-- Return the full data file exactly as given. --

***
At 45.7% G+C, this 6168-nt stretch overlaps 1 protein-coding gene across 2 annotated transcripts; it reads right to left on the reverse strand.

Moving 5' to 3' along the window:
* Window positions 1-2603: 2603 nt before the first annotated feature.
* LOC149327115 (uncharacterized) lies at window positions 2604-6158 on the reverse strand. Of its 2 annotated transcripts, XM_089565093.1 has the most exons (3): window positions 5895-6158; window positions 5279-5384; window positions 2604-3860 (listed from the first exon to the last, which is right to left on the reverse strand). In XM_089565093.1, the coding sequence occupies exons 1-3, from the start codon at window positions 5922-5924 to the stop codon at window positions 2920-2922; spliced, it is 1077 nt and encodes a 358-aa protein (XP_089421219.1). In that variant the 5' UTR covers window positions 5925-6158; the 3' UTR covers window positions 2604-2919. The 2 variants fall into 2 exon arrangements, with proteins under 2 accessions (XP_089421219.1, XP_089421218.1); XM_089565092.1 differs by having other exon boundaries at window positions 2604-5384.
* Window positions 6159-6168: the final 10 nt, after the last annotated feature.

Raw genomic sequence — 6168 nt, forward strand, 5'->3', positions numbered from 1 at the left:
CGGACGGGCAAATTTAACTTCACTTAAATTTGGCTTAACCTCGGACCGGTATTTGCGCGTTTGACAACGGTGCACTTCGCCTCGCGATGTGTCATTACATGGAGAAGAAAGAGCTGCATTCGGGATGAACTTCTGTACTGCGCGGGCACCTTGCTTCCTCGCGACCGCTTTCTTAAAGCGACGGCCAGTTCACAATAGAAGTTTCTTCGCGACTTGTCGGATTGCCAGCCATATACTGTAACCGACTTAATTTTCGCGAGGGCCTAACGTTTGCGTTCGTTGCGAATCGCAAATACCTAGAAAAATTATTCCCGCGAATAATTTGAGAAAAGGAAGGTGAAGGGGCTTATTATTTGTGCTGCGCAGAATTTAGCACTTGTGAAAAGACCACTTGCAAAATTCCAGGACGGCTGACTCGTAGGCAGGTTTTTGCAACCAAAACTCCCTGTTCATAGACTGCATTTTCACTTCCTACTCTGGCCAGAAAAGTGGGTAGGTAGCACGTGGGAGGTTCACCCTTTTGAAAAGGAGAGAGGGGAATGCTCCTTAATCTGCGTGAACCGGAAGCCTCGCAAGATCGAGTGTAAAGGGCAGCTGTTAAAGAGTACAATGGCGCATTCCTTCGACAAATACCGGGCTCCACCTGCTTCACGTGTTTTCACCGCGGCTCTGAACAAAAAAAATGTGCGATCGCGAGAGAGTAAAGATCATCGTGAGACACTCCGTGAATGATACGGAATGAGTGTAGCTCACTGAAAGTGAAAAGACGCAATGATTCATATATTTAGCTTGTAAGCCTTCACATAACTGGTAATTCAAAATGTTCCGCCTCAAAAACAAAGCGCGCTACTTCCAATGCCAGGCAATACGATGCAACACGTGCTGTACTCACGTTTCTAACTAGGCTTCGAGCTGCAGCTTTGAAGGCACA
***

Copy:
At 45.7% G+C, this 6168-nt stretch overlaps 1 protein-coding gene across 2 annotated transcripts; it reads right to left on the reverse strand.

Moving 5' to 3' along the window:
* Window positions 1-2603: 2603 nt before the first annotated feature.
* LOC149327115 (uncharacterized) lies at window positions 2604-6158 on the reverse strand. Of its 2 annotated transcripts, XM_089565093.1 has the most exons (3): window positions 5895-6158; window positions 5279-5384; window positions 2604-3860 (listed from the first exon to the last, which is right to left on the reverse strand). In XM_089565093.1, the coding sequence occupies exons 1-3, from the start codon at window positions 5922-5924 to the stop codon at window positions 2920-2922; spliced, it is 1077 nt and encodes a 358-aa protein (XP_089421219.1). In that variant the 5' UTR covers window positions 5925-6158; the 3' UTR covers window positions 2604-2919. The 2 variants fall into 2 exon arrangements, with proteins under 2 accessions (XP_089421219.1, XP_089421218.1); XM_089565092.1 differs by having other exon boundaries at window positions 2604-5384.
* Window positions 6159-6168: the final 10 nt, after the last annotated feature.

Raw genomic sequence — 6168 nt, forward strand, 5'->3', positions numbered from 1 at the left:
CGGACGGGCAAATTTAACTTCACTTAAATTTGGCTTAACCTCGGACCGGTATTTGCGCGTTTGACAACGGTGCACTTCGCCTCGCGATGTGTCATTACATGGAGAAGAAAGAGCTGCATTCGGGATGAACTTCTGTACTGCGCGGGCACCTTGCTTCCTCGCGACCGCTTTCTTAAAGCGACGGCCAGTTCACAATAGAAGTTTCTTCGCGACTTGTCGGATTGCCAGCCATATACTGTAACCGACTTAATTTTCGCGAGGGCCTAACGTTTGCGTTCGTTGCGAATCGCAAATACCTAGAAAAATTATTCCCGCGAATAATTTGAGAAAAGGAAGGTGAAGGGGCTTATTATTTGTGCTGCGCAGAATTTAGCACTTGTGAAAAGACCACTTGCAAAATTCCAGGACGGCTGACTCGTAGGCAGGTTTTTGCAACCAAAACTCCCTGTTCATAGACTGCATTTTCACTTCCTACTCTGGCCAGAAAAGTGGGTAGGTAGCACGTGGGAGGTTCACCCTTTTGAAAAGGAGAGAGGGGAATGCTCCTTAATCTGCGTGAACCGGAAGCCTCGCAAGATCGAGTGTAAAGGGCAGCTGTTAAAGAGTACAATGGCGCATTCCTTCGACAAATACCGGGCTCCACCTGCTTCACGTGTTTTCACCGCGGCTCTGAACAAAAAAAATGTGCGATCGCGAGAGAGTAAAGATCATCGTGAGACACTCCGTGAATGATACGGAATGAGTGTAGCTCACTGAAAGTGAAAAGACGCAATGATTCATATATTTAGCTTGTAAGCCTTCACATAACTGGTAATTCAAAATGTTCCGCCTCAAAAACAAAGCGCGCTACTTCCAATGCCAGGCAATACGATGCAACACGTGCTGTACTCACGTTTCTAACTAGGCTTCGAGCTGCAGCTTTGAAGGCACA